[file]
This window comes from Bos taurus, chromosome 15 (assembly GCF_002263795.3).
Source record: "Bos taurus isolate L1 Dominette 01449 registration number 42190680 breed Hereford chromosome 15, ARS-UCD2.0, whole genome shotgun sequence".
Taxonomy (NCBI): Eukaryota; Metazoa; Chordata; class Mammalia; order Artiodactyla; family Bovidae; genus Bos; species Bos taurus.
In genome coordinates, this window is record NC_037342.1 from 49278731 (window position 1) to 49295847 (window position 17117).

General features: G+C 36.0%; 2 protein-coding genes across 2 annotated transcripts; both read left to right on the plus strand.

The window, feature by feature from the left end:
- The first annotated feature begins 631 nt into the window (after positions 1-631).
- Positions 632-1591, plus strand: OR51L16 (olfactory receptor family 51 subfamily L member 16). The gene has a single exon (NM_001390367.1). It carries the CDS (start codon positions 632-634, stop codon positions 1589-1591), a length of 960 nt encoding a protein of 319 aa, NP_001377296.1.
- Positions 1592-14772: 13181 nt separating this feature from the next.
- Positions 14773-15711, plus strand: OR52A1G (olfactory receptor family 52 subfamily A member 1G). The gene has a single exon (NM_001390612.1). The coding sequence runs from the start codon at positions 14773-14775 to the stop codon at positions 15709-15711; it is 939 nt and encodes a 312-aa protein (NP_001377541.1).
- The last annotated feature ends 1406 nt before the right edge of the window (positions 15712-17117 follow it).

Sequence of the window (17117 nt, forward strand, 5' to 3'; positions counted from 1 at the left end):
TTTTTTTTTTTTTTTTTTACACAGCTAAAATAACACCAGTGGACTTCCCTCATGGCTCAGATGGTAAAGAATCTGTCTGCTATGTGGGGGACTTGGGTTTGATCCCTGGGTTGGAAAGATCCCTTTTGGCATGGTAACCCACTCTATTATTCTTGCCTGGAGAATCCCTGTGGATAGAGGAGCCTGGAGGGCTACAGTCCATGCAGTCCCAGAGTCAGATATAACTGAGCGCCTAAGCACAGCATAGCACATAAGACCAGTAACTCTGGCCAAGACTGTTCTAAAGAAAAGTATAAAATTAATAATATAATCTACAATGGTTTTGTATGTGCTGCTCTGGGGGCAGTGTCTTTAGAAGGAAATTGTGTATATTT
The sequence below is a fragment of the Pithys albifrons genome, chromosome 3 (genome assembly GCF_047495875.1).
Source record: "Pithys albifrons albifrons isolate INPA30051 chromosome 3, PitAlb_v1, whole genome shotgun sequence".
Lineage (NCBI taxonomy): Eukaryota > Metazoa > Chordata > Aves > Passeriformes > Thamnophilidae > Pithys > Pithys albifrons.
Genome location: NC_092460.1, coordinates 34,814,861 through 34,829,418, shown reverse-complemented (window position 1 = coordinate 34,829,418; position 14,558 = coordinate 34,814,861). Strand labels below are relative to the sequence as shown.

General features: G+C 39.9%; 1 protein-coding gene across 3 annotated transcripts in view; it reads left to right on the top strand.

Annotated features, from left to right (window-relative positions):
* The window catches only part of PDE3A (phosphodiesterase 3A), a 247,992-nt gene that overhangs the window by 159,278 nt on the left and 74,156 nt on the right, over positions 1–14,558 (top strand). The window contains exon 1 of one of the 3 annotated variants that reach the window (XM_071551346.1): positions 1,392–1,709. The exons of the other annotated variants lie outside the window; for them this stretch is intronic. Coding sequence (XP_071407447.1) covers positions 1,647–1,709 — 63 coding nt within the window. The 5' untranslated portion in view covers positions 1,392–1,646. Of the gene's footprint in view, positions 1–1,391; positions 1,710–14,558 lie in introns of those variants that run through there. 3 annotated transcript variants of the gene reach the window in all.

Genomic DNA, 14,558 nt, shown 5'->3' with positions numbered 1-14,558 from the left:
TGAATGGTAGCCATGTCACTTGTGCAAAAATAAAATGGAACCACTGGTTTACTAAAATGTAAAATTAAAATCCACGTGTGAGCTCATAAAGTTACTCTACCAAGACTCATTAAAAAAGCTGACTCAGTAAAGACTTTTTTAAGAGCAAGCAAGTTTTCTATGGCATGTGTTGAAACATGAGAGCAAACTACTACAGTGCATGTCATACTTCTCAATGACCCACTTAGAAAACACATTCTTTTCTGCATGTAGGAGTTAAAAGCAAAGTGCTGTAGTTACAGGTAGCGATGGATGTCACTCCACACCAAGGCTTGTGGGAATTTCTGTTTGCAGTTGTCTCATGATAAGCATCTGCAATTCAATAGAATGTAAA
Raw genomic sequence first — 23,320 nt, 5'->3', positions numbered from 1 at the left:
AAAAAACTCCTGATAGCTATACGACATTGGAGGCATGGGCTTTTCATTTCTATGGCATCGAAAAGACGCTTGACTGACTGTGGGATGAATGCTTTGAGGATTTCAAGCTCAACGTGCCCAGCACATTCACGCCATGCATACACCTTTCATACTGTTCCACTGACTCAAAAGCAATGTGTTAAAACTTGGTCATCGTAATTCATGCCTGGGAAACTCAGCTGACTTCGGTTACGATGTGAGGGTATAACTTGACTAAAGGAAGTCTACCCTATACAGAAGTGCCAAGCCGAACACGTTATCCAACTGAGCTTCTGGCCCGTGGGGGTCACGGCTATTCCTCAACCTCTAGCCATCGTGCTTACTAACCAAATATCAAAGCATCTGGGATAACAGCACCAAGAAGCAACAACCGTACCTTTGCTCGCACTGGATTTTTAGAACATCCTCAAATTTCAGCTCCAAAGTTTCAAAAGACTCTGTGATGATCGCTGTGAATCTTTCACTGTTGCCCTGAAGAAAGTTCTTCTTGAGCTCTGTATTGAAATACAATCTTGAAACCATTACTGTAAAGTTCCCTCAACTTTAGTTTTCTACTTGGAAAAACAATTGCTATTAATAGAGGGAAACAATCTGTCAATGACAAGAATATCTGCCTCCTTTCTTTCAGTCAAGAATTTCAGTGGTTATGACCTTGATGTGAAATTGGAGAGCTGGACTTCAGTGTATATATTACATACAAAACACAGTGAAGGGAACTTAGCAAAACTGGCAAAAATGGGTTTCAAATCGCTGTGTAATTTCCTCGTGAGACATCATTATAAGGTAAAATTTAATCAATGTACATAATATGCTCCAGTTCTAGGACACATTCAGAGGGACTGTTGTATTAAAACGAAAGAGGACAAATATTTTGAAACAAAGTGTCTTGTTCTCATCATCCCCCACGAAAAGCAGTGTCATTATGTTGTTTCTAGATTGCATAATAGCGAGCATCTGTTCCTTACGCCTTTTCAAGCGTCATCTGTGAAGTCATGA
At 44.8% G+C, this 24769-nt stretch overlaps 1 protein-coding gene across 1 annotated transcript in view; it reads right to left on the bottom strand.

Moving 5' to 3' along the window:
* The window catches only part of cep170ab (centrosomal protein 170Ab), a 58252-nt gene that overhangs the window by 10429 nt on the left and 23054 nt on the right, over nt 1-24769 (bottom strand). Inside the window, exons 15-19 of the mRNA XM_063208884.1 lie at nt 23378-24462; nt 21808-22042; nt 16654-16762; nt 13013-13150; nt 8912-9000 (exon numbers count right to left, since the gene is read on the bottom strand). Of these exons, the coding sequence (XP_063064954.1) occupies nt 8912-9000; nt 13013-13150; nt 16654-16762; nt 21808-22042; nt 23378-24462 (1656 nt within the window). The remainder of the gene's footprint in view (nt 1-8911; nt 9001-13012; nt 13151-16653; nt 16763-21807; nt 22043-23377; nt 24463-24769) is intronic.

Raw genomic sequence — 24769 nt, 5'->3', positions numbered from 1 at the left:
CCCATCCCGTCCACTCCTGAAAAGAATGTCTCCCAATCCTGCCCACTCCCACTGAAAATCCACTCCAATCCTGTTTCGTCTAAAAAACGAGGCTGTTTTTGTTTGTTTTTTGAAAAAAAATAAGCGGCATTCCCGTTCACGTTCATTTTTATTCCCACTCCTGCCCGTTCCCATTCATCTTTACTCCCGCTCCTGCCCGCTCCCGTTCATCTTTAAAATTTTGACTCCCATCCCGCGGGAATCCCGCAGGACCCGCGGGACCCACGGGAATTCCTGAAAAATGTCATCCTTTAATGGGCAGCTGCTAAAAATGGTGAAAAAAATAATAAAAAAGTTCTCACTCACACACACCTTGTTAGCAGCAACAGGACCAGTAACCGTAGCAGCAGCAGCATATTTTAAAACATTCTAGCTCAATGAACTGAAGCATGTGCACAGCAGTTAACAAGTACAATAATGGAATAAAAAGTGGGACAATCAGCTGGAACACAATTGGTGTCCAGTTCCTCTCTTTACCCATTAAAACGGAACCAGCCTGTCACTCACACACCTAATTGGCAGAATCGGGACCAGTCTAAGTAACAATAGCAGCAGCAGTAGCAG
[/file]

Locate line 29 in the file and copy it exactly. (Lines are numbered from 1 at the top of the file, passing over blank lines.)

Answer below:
CCCATCCCGTCCACTCCTGAAAAGAATGTCTCCCAATCCTGCCCACTCCCACTGAAAATCCACTCCAATCCTGTTTCGTCTAAAAAACGAGGCTGTTTTTGTTTGTTTTTTGAAAAAAAATAAGCGGCATTCCCGTTCACGTTCATTTTTATTCCCACTCCTGCCCGTTCCCATTCATCTTTACTCCCGCTCCTGCCCGCTCCCGTTCATCTTTAAAATTTTGACTCCCATCCCGCGGGAATCCCGCAGGACCCGCGGGACCCACGGGAATTCCTGAAAAATGTCATCCTTTAATGGGCAGCTGCTAAAAATGGTGAAAAAAATAATAAAAAAGTTCTCACTCACACACACCTTGTTAGCAGCAACAGGACCAGTAACCGTAGCAGCAGCAGCATATTTTAAAACATTCTAGCTCAATGAACTGAAGCATGTGCACAGCAGTTAACAAGTACAATAATGGAATAAAAAGTGGGACAATCAGCTGGAACACAATTGGTGTCCAGTTCCTCTCTTTACCCATTAAAACGGAACCAGCCTGTCACTCACACACCTAATTGGCAGAATCGGGACCAGTCTAAGTAACAATAGCAGCAGCAGTAGCAG